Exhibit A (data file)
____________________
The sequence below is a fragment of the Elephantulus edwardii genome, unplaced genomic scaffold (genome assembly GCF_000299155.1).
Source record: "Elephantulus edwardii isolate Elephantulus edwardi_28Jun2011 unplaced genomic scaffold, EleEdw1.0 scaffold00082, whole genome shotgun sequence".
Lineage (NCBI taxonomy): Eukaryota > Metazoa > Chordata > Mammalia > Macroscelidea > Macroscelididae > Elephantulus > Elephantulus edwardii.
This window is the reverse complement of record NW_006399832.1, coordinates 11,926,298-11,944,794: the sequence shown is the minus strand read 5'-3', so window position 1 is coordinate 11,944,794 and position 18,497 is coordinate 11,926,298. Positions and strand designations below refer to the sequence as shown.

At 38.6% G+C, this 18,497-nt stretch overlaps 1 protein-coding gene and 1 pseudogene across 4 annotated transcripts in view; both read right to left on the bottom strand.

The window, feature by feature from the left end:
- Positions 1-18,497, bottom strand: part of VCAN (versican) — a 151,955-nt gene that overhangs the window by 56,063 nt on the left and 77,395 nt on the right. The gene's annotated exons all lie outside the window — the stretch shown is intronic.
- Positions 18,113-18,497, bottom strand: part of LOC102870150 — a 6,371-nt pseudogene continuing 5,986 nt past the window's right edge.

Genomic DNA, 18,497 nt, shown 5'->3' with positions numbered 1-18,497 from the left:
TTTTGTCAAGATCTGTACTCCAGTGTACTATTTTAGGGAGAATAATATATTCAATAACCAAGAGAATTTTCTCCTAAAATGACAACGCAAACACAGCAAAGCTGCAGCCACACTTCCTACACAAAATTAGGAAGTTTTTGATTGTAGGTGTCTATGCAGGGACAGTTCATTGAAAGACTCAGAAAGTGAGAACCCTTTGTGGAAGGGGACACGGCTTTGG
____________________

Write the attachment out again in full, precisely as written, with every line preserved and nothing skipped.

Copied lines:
The sequence below is a fragment of the Elephantulus edwardii genome, unplaced genomic scaffold (genome assembly GCF_000299155.1).
Source record: "Elephantulus edwardii isolate Elephantulus edwardi_28Jun2011 unplaced genomic scaffold, EleEdw1.0 scaffold00082, whole genome shotgun sequence".
Lineage (NCBI taxonomy): Eukaryota > Metazoa > Chordata > Mammalia > Macroscelidea > Macroscelididae > Elephantulus > Elephantulus edwardii.
This window is the reverse complement of record NW_006399832.1, coordinates 11,926,298-11,944,794: the sequence shown is the minus strand read 5'-3', so window position 1 is coordinate 11,944,794 and position 18,497 is coordinate 11,926,298. Positions and strand designations below refer to the sequence as shown.

At 38.6% G+C, this 18,497-nt stretch overlaps 1 protein-coding gene and 1 pseudogene across 4 annotated transcripts in view; both read right to left on the bottom strand.

The window, feature by feature from the left end:
- Positions 1-18,497, bottom strand: part of VCAN (versican) — a 151,955-nt gene that overhangs the window by 56,063 nt on the left and 77,395 nt on the right. The gene's annotated exons all lie outside the window — the stretch shown is intronic.
- Positions 18,113-18,497, bottom strand: part of LOC102870150 — a 6,371-nt pseudogene continuing 5,986 nt past the window's right edge.

Genomic DNA, 18,497 nt, shown 5'->3' with positions numbered 1-18,497 from the left:
TTTTGTCAAGATCTGTACTCCAGTGTACTATTTTAGGGAGAATAATATATTCAATAACCAAGAGAATTTTCTCCTAAAATGACAACGCAAACACAGCAAAGCTGCAGCCACACTTCCTACACAAAATTAGGAAGTTTTTGATTGTAGGTGTCTATGCAGGGACAGTTCATTGAAAGACTCAGAAAGTGAGAACCCTTTGTGGAAGGGGACACGGCTTTGG